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Raskin Rallies Potomac Peeps against Trump Corruption

"The American people are ready and eager for us to confront the President on acts of lawlessness that are coming out of the White House on a daily basis." So said Rep. Jamie Raskin (D-Md.), speaking to a group of supporters Sunday in Potomac. He was talking about his legislation defending the Emoluments Clause, the part of the U.S. Constitution that prohibits presidents and federal officeholders from receiving any gift, payment or other thing of value from a foreign state or its representatives.

Beth Solomon
Beth Solomon

One of the first members of Congress to call for impeachment on principle, constitutional lawyer Raskin drew a large crowd hosted by Joyce and Philip Schneider, a prominent spine surgeon in Chevy Chase, to generate support for Democrats nationwide.

Before this week's head-spinning news cycle involving Ukraine, Raskin was adamant that the payments President Trump has received through his businesses are a violation of the Emoluments Clause of the U.S. Constitution.

"I did a complete study of every single request by a U.S. president for approval of an emolument," Raskin said. "Abraham Lincoln...took the time to send to Congress these two big elephant tusks that he received from the King of Siam. They were like his prize possessions. He really wanted to keep them. The House of Representatives looked at it and said, 'Sorry Mr. President, you're doing a great job in the War and everything, but you can't keep the tusks. Turn them over to the Dept. of Interior.'"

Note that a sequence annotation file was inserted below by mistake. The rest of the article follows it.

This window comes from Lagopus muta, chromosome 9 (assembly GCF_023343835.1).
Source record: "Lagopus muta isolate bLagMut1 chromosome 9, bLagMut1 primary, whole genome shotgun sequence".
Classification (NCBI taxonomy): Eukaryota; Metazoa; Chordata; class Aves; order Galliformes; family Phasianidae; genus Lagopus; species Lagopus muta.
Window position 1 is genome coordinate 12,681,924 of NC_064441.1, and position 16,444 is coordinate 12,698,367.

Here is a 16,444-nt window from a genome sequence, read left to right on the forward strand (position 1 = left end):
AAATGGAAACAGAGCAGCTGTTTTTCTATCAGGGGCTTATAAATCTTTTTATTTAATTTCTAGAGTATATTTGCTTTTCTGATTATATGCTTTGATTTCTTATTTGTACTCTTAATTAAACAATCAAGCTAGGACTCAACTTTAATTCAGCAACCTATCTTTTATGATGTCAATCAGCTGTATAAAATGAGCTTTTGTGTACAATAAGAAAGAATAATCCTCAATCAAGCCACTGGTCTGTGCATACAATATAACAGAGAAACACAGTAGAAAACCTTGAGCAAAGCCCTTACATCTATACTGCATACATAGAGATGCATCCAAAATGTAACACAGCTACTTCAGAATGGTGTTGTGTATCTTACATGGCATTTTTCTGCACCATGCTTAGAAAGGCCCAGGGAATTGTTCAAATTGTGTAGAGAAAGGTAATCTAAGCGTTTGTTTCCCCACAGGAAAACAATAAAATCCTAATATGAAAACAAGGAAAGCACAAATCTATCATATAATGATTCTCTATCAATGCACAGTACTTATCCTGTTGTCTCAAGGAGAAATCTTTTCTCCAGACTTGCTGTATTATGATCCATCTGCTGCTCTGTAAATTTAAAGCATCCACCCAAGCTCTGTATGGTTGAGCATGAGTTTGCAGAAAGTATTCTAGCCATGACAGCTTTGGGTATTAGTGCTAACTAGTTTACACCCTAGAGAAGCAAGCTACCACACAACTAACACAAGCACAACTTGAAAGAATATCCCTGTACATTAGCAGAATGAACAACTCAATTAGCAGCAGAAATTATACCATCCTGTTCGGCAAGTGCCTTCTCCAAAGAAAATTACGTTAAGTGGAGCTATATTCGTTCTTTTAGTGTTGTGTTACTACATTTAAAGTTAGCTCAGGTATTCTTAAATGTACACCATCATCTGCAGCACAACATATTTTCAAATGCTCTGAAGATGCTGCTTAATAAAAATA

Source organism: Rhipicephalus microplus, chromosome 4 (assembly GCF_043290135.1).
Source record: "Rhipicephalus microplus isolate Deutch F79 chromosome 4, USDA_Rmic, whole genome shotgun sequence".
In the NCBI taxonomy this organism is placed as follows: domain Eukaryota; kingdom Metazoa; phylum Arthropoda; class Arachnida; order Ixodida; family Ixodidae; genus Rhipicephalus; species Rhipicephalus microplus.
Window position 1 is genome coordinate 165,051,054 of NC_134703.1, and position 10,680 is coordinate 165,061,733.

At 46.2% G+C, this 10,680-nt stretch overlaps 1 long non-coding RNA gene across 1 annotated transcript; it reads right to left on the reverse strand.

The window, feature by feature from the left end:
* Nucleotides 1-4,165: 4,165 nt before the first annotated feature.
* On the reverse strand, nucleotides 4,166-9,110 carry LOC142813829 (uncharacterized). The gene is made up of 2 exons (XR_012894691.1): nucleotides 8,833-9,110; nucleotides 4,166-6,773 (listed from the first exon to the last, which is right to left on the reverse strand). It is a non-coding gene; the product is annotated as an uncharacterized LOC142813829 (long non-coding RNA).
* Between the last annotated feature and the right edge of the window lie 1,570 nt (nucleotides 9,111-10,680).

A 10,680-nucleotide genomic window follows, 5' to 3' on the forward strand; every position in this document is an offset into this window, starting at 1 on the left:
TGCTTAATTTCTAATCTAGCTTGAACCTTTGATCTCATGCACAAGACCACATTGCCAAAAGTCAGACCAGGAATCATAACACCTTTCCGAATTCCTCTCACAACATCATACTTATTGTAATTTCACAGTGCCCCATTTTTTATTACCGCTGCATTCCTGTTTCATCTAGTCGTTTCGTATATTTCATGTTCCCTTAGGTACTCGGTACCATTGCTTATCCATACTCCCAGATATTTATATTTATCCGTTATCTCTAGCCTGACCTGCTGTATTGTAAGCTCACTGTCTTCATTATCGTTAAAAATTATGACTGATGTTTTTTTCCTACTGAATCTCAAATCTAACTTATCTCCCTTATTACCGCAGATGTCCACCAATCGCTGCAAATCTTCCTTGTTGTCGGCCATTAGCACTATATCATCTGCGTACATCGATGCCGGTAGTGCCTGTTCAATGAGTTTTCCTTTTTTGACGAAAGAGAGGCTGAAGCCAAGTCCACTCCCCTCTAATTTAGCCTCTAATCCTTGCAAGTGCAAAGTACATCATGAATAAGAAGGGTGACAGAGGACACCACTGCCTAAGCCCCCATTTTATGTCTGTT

Beth Solomon
Beth Solomon

"President Andrew a gold medallion from Simon Bolivar, who was then the prime minister of Venezuela. He loved it. And he said, 'Can I keep it? It won't affect how I treat Bolivar or Venezuela.' Congress said 'No. You can't. Turn it over to the Dept. of State,'" Raskin continued.

Before Trump, "Every other president has respected the rule in the Constitution that you can't take this," Raskin, a graduate of Georgetown Day School and Harvard, said. "The framers wanted the president's loyalties to run in a complete and undivided way to the American people. Not to deputies from Saudi Arabia or the United Arab Emirates, not to people bearing presents from the dictator of the Philippines, not to people who are doing business with the hotel."

"The American people," he continued, "that's the whole idea. This president has collected millions of dollars -- millions of dollars -- without once coming to the Congress of the United States. He's got business transactions with 500 businesses...real estate deals, selling the use of his image, selling the use of his name, the golf courses, Mar a Lago, the hotels around the country, and of course -- the headquarters of all the corruption, the Trump Hotel in Washington -- which I call "The Washington Emolument."

"So our resolution, which now has 160 cosponsors, will say, 'Mr. President, we are aware of these various payments. You must give us a complete accounting of all payments you've gotten from princes and kings and foreign governments...and we disapprove of the ones we know of. And please write a check for the ones you have received to the U.S. Treasury, with interest, from the point you received them, like every U.S. president has done."

When Raskin's young daughter asked him what he thought of the Women's March in 2017, he said he was completely inspired by it, but when pressed by her, pointed out that there were no chants about the Emoluments Clause.

She said, "Dad, nothing rhymes with the Emoluments Clause."

Raskin took it as a challenge. His answer?

"Stop Trump, Stop Pence! Impeach them for Emol-u-ments!"